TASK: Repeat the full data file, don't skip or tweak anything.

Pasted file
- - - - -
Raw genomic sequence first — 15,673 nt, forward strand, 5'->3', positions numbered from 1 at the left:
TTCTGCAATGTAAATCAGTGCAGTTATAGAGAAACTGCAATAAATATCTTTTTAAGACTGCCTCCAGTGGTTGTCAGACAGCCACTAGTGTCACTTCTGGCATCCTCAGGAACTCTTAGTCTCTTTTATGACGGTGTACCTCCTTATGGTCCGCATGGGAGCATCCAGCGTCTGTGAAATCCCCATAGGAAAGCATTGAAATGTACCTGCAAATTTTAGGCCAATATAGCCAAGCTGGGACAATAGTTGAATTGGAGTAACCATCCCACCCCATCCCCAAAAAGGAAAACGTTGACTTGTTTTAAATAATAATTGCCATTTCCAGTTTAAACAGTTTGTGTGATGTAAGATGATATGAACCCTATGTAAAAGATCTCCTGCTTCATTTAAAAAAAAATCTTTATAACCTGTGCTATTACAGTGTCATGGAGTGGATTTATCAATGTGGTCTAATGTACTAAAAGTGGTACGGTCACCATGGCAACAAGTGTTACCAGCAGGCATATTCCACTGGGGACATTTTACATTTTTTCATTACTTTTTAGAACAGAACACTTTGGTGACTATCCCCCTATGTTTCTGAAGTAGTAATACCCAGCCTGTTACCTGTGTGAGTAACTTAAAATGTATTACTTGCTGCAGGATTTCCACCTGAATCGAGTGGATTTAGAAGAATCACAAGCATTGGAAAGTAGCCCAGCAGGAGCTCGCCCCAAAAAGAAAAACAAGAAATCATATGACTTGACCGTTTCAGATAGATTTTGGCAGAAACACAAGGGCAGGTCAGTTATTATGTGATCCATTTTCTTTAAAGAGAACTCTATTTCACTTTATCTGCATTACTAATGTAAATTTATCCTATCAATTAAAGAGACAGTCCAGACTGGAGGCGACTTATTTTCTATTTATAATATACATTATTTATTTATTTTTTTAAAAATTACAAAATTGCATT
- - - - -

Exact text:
Raw genomic sequence first — 15,673 nt, forward strand, 5'->3', positions numbered from 1 at the left:
TTCTGCAATGTAAATCAGTGCAGTTATAGAGAAACTGCAATAAATATCTTTTTAAGACTGCCTCCAGTGGTTGTCAGACAGCCACTAGTGTCACTTCTGGCATCCTCAGGAACTCTTAGTCTCTTTTATGACGGTGTACCTCCTTATGGTCCGCATGGGAGCATCCAGCGTCTGTGAAATCCCCATAGGAAAGCATTGAAATGTACCTGCAAATTTTAGGCCAATATAGCCAAGCTGGGACAATAGTTGAATTGGAGTAACCATCCCACCCCATCCCCAAAAAGGAAAACGTTGACTTGTTTTAAATAATAATTGCCATTTCCAGTTTAAACAGTTTGTGTGATGTAAGATGATATGAACCCTATGTAAAAGATCTCCTGCTTCATTTAAAAAAAAATCTTTATAACCTGTGCTATTACAGTGTCATGGAGTGGATTTATCAATGTGGTCTAATGTACTAAAAGTGGTACGGTCACCATGGCAACAAGTGTTACCAGCAGGCATATTCCACTGGGGACATTTTACATTTTTTCATTACTTTTTAGAACAGAACACTTTGGTGACTATCCCCCTATGTTTCTGAAGTAGTAATACCCAGCCTGTTACCTGTGTGAGTAACTTAAAATGTATTACTTGCTGCAGGATTTCCACCTGAATCGAGTGGATTTAGAAGAATCACAAGCATTGGAAAGTAGCCCAGCAGGAGCTCGCCCCAAAAAGAAAAACAAGAAATCATATGACTTGACCGTTTCAGATAGATTTTGGCAGAAACACAAGGGCAGGTCAGTTATTATGTGATCCATTTTCTTTAAAGAGAACTCTATTTCACTTTATCTGCATTACTAATGTAAATTTATCCTATCAATTAAAGAGACAGTCCAGACTGGAGGCGACTTATTTTCTATTTATAATATACATTATTTATTTATTTTTTTAAAAATTACAAAATTGCATT